Property Tax Commission Rules Against Maharishi Spiritual Center

Mountain Times/January 6, 2001
By Jim Thompson

The Maharishi Spiritual Center has lost the second round in its bid to win a tax exemption for its property in Watauga County. At stake is almost $238,000 in property a year.

The Spiritual Center claims it should be exempt because of its educational work; Watauga County and now the North Carolina Property Tax Commission disagree.

After initially being turned down by the tax office, the Spiritual Center appealed to the county's Board of Equalization and Review. By state statute, taxpayers must go through this process if they contest the appraisal of their property or its possible exemption. On April 22, 1999, the Board of Equalization and Review determined the Spiritual Center property did not meet the requirements for exemption. Soon after, the group filed an appeal with the Property Tax Commission.

This judicial body is the next step in the appeals process. The commission has now issued its findings after lengthy testimony from both sides of the issue.

The property in question consists of 61 parcels of land totaling approximately 550 acres. This is split into western and eastern compounds, the former of which houses single men, the latter single women. These groups are called, respectively, Purushas and Mother Divines. Between these compounds is Heavenly Mountain Resort.

According to the findings of fact by the Property Tax Commission, "The members of the Purusha meditate eight hours a day, from 7 a.m. to 11:45 a.m. and from 4:30 p.m. to 7:45 p.m. Purusha members meditate as a group in a large meditation hall. On the Spiritual Center's premises in the afternoons, the Purusha also telephone their sponsors for contributions and undertake personal businesses and/or administrative office work. This group meditation occurs each day of the year and many of the Purusha have been members since the group was formed 20 years ago." The women in the Mother Divine group, who number over 100, follow similar program. Both groups also meet for evening programs, which focus on meditation. Each member must raise at least $750 per month to continue the program. If they raise additional amounts, they are paid a stipend for personal expenses.

The findings of fact note that both groups are "experienced practitioners of Transcendental Meditation and TM-Sidhi programs. TM-Sidhi is an advanced meditation program." These courses are done for a fee, and the contents are confidential.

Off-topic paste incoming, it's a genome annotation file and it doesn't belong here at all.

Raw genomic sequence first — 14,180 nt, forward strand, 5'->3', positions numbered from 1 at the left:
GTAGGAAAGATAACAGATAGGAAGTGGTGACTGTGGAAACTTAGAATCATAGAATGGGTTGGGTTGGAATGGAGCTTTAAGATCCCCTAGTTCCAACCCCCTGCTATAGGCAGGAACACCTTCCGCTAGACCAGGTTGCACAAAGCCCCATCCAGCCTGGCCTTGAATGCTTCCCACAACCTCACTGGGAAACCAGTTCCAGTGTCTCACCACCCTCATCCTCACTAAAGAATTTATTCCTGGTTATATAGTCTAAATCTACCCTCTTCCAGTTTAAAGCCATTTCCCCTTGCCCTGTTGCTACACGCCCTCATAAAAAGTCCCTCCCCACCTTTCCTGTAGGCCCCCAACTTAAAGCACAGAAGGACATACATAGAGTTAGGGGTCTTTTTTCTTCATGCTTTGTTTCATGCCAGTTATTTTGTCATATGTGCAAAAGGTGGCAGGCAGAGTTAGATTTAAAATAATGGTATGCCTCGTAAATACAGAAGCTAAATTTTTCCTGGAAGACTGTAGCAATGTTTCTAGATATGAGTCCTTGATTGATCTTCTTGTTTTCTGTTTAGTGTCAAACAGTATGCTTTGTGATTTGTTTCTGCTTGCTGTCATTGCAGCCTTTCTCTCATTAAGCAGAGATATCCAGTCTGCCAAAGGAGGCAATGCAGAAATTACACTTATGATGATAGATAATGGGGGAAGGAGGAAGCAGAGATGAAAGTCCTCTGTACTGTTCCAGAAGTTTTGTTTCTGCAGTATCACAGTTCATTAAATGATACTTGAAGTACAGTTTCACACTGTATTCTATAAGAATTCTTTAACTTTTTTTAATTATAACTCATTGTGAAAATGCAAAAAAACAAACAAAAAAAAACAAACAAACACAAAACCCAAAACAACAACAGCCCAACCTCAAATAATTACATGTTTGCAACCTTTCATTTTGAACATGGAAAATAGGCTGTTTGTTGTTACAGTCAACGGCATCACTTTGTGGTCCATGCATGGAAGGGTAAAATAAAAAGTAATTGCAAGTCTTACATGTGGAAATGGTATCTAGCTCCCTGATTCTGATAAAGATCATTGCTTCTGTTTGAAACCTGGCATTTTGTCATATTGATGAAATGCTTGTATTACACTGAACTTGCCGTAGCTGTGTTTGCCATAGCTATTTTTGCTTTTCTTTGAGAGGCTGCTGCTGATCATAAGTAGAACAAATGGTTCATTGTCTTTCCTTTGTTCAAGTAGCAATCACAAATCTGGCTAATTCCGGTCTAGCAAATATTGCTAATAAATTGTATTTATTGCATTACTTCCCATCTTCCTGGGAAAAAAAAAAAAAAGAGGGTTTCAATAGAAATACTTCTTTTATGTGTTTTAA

Clearly looking at the issue of the Spiritual Center as an educational site, the commission stated, "No information is transmitted to the Purusha and Mother Divine during their group practice; training or development of knowledge or skills is not the primary activity because the Purusha and Mother Divine are already experienced in meditation." There is no faculty, the commission found, nor does the Spiritual Center provide a course of study, grant degrees, nor is it accredited as a college or university. In addition, "Foreign members of the Purusha come to the United States on visitors' visas, not student visas." Purusha and Mother Divine members do not graduate, the commission found, "but rather may stay indefinitely."

Addressing the issue of the possibility of the Spiritual Center as meeting the scientific requirements in the statute, the commission found it has, "no laboratory, and no scientific experiments are carried on at the Spiritual Center as to the effects of meditation. Studies concerning the effects of meditation on individual practitioners, which were introduced at the hearing of this case, have been undertaken elsewhere." Even though there is a small girl's middle and high school called the Ideal Girls' School, which has approximately 28 students, it is only a small part of the overall facility. State law requires the whole of an exempt property must be used for educational, charitable, religious or scientific purposes.

The bottom line: the Property Tax Commission upheld the determination of the Watauga County Board of Equalization and Review.

Appeal? Now the ball is in the Spiritual Center's court. They will have approximately 30 days to decide whether to appeal the Property Tax Commission's decision to the North Carolina Court of Appeals. Then that court will decide whether or not to hear the appeal.

"The county is pleased at this point with the ruling," said Tax Administrator Larry McLean. At press time, he had not received word of an appeal.

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